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Falling rain at different shutter speeds.

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  • Falling rain at different shutter speeds.

    Inspired from by a question in the forums.

    "How to capture real rain drops as they fall".
    http://digital-photography-school.co...they-fall.html

    There are some examples of rain captured at 1/640 & 1/320 in that thread.

    Here are some more to give you an idea of what to expect at different shutter speeds.
    It was moderate rain (you wouldn't want to go out in it)
    Larger opics can be seen on my Flikcr stream.

    (1) @ 1/200 second.

    Rain @ 1/200

    1/100 can be seen here.
    Rain @ 1/100 | Flickr - Photo Sharing!

    (2) @ 1/50 second
    Rain @ 1/50

    (3) @ 1/25 second.
    Rain @ 1/25

    At 1/13 second the individual drops are starting to disappear.
    Rain @ 1/13 (starting to dissapear) | Flickr - Photo Sharing!

    (4) @ 1/6 second - all gone.
    Rain @ 1/6 (disapeared)

    Thanks for looking and feel free to ask any questions.

    Richard
    Flickr stream.
    http://www.flickr.com/photos/34094515@N00/

  • #2
    Did you balance shutter speed with aperture? Apart from the disappearing raindrops, you increasingly see the details of the brickwork as you work through the series.

    To my mind, the first one is the best result for this scene - the challenge comes if you need a wider depth of field but still want to capture the rain.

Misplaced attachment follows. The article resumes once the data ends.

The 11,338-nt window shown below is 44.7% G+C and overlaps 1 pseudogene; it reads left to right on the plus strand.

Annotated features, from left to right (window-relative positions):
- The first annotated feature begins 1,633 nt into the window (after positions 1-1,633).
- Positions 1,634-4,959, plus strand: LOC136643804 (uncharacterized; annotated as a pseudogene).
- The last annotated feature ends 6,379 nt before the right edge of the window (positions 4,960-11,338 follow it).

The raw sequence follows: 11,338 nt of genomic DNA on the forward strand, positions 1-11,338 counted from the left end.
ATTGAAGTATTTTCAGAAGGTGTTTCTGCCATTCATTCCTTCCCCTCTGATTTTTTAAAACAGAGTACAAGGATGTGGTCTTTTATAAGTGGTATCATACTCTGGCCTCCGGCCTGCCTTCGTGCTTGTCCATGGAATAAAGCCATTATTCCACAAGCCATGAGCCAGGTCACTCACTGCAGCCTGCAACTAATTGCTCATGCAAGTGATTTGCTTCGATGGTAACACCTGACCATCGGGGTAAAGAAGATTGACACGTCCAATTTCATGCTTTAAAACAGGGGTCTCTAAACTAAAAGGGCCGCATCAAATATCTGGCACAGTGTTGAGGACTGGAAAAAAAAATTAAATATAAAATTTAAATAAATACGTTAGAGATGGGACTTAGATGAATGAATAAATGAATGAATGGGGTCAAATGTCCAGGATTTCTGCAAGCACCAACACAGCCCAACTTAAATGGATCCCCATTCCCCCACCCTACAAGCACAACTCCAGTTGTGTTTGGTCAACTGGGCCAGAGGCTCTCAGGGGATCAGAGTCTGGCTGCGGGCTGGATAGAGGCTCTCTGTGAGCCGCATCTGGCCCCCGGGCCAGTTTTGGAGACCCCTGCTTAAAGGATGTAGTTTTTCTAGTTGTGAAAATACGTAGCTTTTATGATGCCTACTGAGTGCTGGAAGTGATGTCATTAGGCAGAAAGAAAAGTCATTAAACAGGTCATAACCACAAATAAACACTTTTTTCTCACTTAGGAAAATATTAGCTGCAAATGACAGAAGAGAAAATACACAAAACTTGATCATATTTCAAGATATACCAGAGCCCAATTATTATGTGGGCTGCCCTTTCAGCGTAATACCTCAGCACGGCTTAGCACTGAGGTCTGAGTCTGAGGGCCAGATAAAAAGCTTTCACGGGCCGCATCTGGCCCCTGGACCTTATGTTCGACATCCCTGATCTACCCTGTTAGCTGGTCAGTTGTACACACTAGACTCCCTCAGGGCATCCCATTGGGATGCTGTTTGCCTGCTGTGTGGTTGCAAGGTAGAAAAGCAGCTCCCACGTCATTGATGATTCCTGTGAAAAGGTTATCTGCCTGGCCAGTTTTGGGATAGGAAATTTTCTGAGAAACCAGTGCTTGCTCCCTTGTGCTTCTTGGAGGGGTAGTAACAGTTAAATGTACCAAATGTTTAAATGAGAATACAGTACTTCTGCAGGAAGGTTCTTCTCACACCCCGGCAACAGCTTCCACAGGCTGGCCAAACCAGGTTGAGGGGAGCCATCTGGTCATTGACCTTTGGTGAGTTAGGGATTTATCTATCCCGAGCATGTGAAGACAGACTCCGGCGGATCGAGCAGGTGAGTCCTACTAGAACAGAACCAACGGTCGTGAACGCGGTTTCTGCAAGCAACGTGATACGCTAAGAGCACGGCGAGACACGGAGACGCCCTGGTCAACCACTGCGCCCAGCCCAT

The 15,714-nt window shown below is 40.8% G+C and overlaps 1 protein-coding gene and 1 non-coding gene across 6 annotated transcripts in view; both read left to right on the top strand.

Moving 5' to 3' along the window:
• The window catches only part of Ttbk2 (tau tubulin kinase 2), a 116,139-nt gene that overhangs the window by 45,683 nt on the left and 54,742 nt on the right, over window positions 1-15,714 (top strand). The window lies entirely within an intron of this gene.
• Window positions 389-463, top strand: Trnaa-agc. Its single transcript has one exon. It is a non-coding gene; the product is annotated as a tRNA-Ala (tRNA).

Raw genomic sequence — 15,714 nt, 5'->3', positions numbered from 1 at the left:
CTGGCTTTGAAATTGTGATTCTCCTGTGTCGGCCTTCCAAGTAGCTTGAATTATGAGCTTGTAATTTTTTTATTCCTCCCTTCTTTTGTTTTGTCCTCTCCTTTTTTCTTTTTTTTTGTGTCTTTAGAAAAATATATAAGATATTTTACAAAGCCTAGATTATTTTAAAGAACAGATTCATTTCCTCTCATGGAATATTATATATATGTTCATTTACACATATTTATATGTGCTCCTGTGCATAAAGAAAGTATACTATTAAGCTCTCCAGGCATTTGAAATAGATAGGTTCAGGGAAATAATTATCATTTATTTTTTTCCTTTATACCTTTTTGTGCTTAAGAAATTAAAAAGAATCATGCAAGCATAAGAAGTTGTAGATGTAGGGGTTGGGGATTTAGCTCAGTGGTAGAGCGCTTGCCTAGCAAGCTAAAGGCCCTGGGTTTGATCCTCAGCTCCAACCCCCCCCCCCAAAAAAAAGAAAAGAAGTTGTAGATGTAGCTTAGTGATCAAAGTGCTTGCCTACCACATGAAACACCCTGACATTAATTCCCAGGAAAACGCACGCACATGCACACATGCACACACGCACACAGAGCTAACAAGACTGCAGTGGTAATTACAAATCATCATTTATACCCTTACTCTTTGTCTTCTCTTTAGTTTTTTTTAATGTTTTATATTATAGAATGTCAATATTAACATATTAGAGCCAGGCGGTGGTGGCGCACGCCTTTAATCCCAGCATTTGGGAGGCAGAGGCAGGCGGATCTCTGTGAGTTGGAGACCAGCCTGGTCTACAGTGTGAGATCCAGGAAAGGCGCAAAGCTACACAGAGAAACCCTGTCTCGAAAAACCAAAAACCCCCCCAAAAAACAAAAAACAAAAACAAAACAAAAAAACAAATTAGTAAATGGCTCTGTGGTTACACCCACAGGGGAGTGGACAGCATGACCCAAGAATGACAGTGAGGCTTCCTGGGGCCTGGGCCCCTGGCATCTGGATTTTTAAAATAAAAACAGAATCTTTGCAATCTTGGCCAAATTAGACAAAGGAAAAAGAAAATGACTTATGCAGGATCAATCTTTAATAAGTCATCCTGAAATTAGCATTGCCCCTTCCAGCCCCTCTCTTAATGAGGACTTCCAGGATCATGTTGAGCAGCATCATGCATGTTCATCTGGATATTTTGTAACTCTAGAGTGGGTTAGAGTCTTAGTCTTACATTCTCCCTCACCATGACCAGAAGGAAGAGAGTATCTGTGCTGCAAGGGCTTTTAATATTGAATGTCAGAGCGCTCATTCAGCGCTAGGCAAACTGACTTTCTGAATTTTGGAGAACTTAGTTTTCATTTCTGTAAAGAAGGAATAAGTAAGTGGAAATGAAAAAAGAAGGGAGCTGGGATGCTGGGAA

Wulf
    Wulf Forrester-Barker << Sites: blog / flickr >>
    Gear: Nikon D40, Nikon AFS 18-55mm f/3.5 - 5.6G, Nikon Series E 50mm f/1.8, Nikon AF 70-300mm f/4-5.6G, Vivitar 90mm f/2.5 macro, Raynox DCR-250, Lensbaby 2.0k, SB600

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    • #3
      The aperture was varied (f4 on the 1/200 shot to F/32 on the 1/6 shot), the ISO was constant 1600, to keep the exposure constant. They were all shot @ 200mm on a 1.6 crop camera (the final images were also cropped)

      I agree you are going to run into real problems for short streaks (high shutter speed) along with a lot of DOF (small aperture) as there is not a lot of light when it it is raining.
      Shooting wider would help.

      Possibly using a P&S would do also the trick if high ISO noise is not a problem. I amy run more experiments, depending on the weather.
      Last edited by RichardTaylor; 04-28-2011, 01:20 PM.
      Flickr stream.
      http://www.flickr.com/photos/34094515@N00/

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      • #4
        Excellent ideas for taking picture good...
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        • #5
          Thank you.
          Flickr stream.
          http://www.flickr.com/photos/34094515@N00/

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